SKCC 5123T----- FISTS 14979----- Flying Pigs 2331----- NAQCC 3610-----QRP ARCI 14176-----Polar Bear 257

Friday, March 5, 2021

Get Ready for the next RaDAR Challenge April 3rd, 2021

The next RaDAR Challenge is April 3rd, 2021, UTC. RaDAR is Rapid Deployment Amateur Radio. Movement is encouraged between portable deployments via foot or various conveyances. Operate in a four-hour window of your choosing. No specific venue is required, although parks are a natural choice. You may operate any band and mode except repeaters. Satellite and digital contacts are encouraged with bonus points. Remember it is five contacts and move. Get into the flow zone. Detailed rules are available at Portable operators and chasers are welcome to participate. Make your plans and share!

Greg N4KGL

Vintage Radios Used for the Classic Exchange CX Event

March 2nd was my first time participating in the Winter Classic Exchange CW event. I loved it, especially the drift and chirp I heard on the air.  Your multiplier in the event is the sum of the ages of your gear. I used my three oldest radios, including the Ameco AC-1 transmitter, Heathkit HW-8 transceiver, Drake 2-NT transmitter, and the Drake 2-C Receiver; this gear gave me a 235-year multiplier. Twelve of my twenty QSOs were QRP. Also being crystal controlled on the AC-1 and the 2-NT presented a challenge. This event was a great warm-up for Novice Rig Roundup also this month. 

Drake 2-NT Transmitter & Drake 2-C Receiver estimated age 54 years each.

Ameco AC-1 Transmitter estimated age 51 years.

Heathkit HW-8 Transceiver estimated age 38 years counts as 76 years.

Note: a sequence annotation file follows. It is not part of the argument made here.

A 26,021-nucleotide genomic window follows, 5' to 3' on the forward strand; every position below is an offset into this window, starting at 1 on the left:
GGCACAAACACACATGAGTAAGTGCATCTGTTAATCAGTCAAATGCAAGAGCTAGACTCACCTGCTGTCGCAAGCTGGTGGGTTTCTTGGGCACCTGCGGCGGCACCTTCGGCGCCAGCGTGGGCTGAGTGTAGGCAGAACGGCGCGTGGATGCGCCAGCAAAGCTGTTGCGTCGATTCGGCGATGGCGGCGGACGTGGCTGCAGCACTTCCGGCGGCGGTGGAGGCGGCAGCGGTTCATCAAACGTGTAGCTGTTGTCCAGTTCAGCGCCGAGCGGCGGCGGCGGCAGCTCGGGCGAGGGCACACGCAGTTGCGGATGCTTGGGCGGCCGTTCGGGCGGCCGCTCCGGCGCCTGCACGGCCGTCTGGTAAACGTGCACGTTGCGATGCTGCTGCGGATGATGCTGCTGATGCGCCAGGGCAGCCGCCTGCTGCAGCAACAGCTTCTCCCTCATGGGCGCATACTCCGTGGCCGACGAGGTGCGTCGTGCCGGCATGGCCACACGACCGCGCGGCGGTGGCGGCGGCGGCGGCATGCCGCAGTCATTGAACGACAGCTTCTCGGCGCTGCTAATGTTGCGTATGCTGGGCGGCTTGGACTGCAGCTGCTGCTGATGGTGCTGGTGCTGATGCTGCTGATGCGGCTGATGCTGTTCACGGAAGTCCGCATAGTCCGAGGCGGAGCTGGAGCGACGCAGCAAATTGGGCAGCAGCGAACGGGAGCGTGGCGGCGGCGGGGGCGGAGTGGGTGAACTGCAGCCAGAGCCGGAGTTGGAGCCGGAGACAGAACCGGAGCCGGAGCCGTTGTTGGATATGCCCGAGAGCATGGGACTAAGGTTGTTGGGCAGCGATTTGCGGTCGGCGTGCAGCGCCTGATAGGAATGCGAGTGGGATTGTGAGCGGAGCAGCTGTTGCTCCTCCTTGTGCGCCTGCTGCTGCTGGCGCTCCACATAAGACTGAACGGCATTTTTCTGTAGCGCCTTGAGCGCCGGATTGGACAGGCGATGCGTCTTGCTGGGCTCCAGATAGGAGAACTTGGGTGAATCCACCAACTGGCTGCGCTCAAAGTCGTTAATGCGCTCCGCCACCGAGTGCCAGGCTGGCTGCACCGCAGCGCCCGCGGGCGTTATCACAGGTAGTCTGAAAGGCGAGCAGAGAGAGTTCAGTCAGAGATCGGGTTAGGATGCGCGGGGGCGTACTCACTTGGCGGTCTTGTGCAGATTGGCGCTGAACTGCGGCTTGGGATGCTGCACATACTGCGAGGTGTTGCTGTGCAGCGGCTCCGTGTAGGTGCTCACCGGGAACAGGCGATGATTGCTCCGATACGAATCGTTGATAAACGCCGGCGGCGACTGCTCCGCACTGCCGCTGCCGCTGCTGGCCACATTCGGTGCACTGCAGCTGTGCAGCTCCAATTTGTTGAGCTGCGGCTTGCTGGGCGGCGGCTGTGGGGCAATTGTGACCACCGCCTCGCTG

Tuesday, February 16, 2021

The February SKCC Weekend Spritathon from the Dothan Shack

For the Straight Key Century Club February WES, the theme was boat anchors, another name for vintage rigs. I operated from the Dothan Shack sixteen hours on Saturday of the thirty-six possible hours for the WES. There were a couple of slack hours for lunch and dinner. I decided to stop at one hundred contacts. 

The first 45 contacts were using the Drake 2-NT and the Drake 2-C which let me give out a nine tube bonus to the other ops. I did not work any other tube stations, although I think they were out there. You have to run when you use xtals instead of hunt and pounce. By the way, I ran right through a storm of RTTY QRM. About mid-course, I switched to the Elecraft KX3 and KXPA-100 and did some hunt and pounce. 

My WES Stats

I worked two Dothan locals, Alton W4IDH and Tom WD0HBR. I also worked Costa Rica for a DX contact. The pace really picked up when 80 meters opened up Saturday night. We all had room to spread out. See the attached score. The SPC count of 33 was pretty good. It is nice to see how popular the SKCC is and have so many ops show up on straight keys and bugs

Example Crystals for the Drake 2-NT

Saturday, February 6, 2021

My 2021 Winter Field Day Experience, N4KGL